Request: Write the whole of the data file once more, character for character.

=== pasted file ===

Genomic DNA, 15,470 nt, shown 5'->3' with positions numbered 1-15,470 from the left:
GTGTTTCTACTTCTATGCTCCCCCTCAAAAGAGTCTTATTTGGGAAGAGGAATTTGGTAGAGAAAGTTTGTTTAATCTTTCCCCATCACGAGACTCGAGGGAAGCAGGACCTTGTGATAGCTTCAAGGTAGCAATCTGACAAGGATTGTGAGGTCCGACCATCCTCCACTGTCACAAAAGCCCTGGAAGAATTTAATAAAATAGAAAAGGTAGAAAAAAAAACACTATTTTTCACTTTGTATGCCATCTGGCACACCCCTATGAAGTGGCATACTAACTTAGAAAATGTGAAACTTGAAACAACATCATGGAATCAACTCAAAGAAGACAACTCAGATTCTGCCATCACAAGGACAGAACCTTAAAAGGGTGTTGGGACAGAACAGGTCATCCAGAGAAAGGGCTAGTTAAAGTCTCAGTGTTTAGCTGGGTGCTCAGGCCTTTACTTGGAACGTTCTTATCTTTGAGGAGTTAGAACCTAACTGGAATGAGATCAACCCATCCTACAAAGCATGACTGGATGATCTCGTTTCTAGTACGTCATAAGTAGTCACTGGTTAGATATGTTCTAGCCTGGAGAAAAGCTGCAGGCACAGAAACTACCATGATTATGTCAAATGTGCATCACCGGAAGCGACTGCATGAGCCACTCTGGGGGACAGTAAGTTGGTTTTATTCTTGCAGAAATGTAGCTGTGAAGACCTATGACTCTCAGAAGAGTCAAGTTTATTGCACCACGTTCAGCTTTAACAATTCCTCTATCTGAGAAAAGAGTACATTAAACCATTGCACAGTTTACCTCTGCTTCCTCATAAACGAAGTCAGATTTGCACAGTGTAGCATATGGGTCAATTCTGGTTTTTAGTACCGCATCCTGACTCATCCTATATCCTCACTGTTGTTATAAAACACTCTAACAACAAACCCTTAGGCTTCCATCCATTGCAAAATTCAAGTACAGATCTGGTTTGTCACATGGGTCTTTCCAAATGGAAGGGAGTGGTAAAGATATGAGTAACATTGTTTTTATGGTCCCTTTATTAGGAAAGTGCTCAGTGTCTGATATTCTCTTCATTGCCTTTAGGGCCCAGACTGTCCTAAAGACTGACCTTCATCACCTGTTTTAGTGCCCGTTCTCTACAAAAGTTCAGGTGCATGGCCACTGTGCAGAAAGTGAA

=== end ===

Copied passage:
Genomic DNA, 15,470 nt, shown 5'->3' with positions numbered 1-15,470 from the left:
GTGTTTCTACTTCTATGCTCCCCCTCAAAAGAGTCTTATTTGGGAAGAGGAATTTGGTAGAGAAAGTTTGTTTAATCTTTCCCCATCACGAGACTCGAGGGAAGCAGGACCTTGTGATAGCTTCAAGGTAGCAATCTGACAAGGATTGTGAGGTCCGACCATCCTCCACTGTCACAAAAGCCCTGGAAGAATTTAATAAAATAGAAAAGGTAGAAAAAAAAACACTATTTTTCACTTTGTATGCCATCTGGCACACCCCTATGAAGTGGCATACTAACTTAGAAAATGTGAAACTTGAAACAACATCATGGAATCAACTCAAAGAAGACAACTCAGATTCTGCCATCACAAGGACAGAACCTTAAAAGGGTGTTGGGACAGAACAGGTCATCCAGAGAAAGGGCTAGTTAAAGTCTCAGTGTTTAGCTGGGTGCTCAGGCCTTTACTTGGAACGTTCTTATCTTTGAGGAGTTAGAACCTAACTGGAATGAGATCAACCCATCCTACAAAGCATGACTGGATGATCTCGTTTCTAGTACGTCATAAGTAGTCACTGGTTAGATATGTTCTAGCCTGGAGAAAAGCTGCAGGCACAGAAACTACCATGATTATGTCAAATGTGCATCACCGGAAGCGACTGCATGAGCCACTCTGGGGGACAGTAAGTTGGTTTTATTCTTGCAGAAATGTAGCTGTGAAGACCTATGACTCTCAGAAGAGTCAAGTTTATTGCACCACGTTCAGCTTTAACAATTCCTCTATCTGAGAAAAGAGTACATTAAACCATTGCACAGTTTACCTCTGCTTCCTCATAAACGAAGTCAGATTTGCACAGTGTAGCATATGGGTCAATTCTGGTTTTTAGTACCGCATCCTGACTCATCCTATATCCTCACTGTTGTTATAAAACACTCTAACAACAAACCCTTAGGCTTCCATCCATTGCAAAATTCAAGTACAGATCTGGTTTGTCACATGGGTCTTTCCAAATGGAAGGGAGTGGTAAAGATATGAGTAACATTGTTTTTATGGTCCCTTTATTAGGAAAGTGCTCAGTGTCTGATATTCTCTTCATTGCCTTTAGGGCCCAGACTGTCCTAAAGACTGACCTTCATCACCTGTTTTAGTGCCCGTTCTCTACAAAAGTTCAGGTGCATGGCCACTGTGCAGAAAGTGAA